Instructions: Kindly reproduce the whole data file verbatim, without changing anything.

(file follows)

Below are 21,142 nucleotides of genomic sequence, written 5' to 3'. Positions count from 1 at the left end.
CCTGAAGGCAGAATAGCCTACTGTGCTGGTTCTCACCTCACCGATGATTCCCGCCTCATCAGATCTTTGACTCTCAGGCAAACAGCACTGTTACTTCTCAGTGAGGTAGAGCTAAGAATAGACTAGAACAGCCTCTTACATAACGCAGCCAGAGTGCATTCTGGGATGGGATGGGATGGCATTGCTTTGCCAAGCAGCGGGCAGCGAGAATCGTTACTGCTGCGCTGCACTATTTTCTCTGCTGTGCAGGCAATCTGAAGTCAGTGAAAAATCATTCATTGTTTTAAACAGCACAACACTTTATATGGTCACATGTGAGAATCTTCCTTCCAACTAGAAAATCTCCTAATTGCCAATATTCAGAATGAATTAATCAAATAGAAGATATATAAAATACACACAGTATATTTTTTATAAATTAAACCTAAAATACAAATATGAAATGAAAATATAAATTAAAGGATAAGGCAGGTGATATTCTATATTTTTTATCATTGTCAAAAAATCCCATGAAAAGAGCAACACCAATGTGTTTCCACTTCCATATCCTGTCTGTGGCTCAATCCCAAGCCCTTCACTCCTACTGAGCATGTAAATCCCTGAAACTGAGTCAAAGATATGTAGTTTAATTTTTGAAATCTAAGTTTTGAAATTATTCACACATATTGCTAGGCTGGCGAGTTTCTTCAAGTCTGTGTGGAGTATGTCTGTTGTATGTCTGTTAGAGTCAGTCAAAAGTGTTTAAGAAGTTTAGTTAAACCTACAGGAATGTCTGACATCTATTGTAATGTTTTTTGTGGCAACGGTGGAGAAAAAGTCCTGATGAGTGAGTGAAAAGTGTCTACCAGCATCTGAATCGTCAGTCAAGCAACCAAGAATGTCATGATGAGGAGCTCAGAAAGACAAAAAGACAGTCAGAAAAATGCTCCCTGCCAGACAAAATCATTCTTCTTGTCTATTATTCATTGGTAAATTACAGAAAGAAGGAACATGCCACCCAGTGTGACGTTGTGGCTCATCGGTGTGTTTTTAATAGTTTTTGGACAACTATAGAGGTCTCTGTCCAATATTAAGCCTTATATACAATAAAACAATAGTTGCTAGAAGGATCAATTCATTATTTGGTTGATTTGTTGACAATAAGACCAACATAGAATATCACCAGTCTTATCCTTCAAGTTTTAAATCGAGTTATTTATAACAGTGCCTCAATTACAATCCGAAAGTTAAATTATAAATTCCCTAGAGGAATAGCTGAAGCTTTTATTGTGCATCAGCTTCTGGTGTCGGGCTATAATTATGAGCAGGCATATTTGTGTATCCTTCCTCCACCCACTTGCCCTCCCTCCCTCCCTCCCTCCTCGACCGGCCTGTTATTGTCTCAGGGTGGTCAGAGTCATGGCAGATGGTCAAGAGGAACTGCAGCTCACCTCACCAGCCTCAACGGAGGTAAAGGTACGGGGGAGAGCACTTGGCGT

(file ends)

Below are 21,142 nucleotides of genomic sequence, written 5' to 3'. Positions count from 1 at the left end.
CCTGAAGGCAGAATAGCCTACTGTGCTGGTTCTCACCTCACCGATGATTCCCGCCTCATCAGATCTTTGACTCTCAGGCAAACAGCACTGTTACTTCTCAGTGAGGTAGAGCTAAGAATAGACTAGAACAGCCTCTTACATAACGCAGCCAGAGTGCATTCTGGGATGGGATGGGATGGCATTGCTTTGCCAAGCAGCGGGCAGCGAGAATCGTTACTGCTGCGCTGCACTATTTTCTCTGCTGTGCAGGCAATCTGAAGTCAGTGAAAAATCATTCATTGTTTTAAACAGCACAACACTTTATATGGTCACATGTGAGAATCTTCCTTCCAACTAGAAAATCTCCTAATTGCCAATATTCAGAATGAATTAATCAAATAGAAGATATATAAAATACACACAGTATATTTTTTATAAATTAAACCTAAAATACAAATATGAAATGAAAATATAAATTAAAGGATAAGGCAGGTGATATTCTATATTTTTTATCATTGTCAAAAAATCCCATGAAAAGAGCAACACCAATGTGTTTCCACTTCCATATCCTGTCTGTGGCTCAATCCCAAGCCCTTCACTCCTACTGAGCATGTAAATCCCTGAAACTGAGTCAAAGATATGTAGTTTAATTTTTGAAATCTAAGTTTTGAAATTATTCACACATATTGCTAGGCTGGCGAGTTTCTTCAAGTCTGTGTGGAGTATGTCTGTTGTATGTCTGTTAGAGTCAGTCAAAAGTGTTTAAGAAGTTTAGTTAAACCTACAGGAATGTCTGACATCTATTGTAATGTTTTTTGTGGCAACGGTGGAGAAAAAGTCCTGATGAGTGAGTGAAAAGTGTCTACCAGCATCTGAATCGTCAGTCAAGCAACCAAGAATGTCATGATGAGGAGCTCAGAAAGACAAAAAGACAGTCAGAAAAATGCTCCCTGCCAGACAAAATCATTCTTCTTGTCTATTATTCATTGGTAAATTACAGAAAGAAGGAACATGCCACCCAGTGTGACGTTGTGGCTCATCGGTGTGTTTTTAATAGTTTTTGGACAACTATAGAGGTCTCTGTCCAATATTAAGCCTTATATACAATAAAACAATAGTTGCTAGAAGGATCAATTCATTATTTGGTTGATTTGTTGACAATAAGACCAACATAGAATATCACCAGTCTTATCCTTCAAGTTTTAAATCGAGTTATTTATAACAGTGCCTCAATTACAATCCGAAAGTTAAATTATAAATTCCCTAGAGGAATAGCTGAAGCTTTTATTGTGCATCAGCTTCTGGTGTCGGGCTATAATTATGAGCAGGCATATTTGTGTATCCTTCCTCCACCCACTTGCCCTCCCTCCCTCCCTCCCTCCTCGACCGGCCTGTTATTGTCTCAGGGTGGTCAGAGTCATGGCAGATGGTCAAGAGGAACTGCAGCTCACCTCACCAGCCTCAACGGAGGTAAAGGTACGGGGGAGAGCACTTGGCGT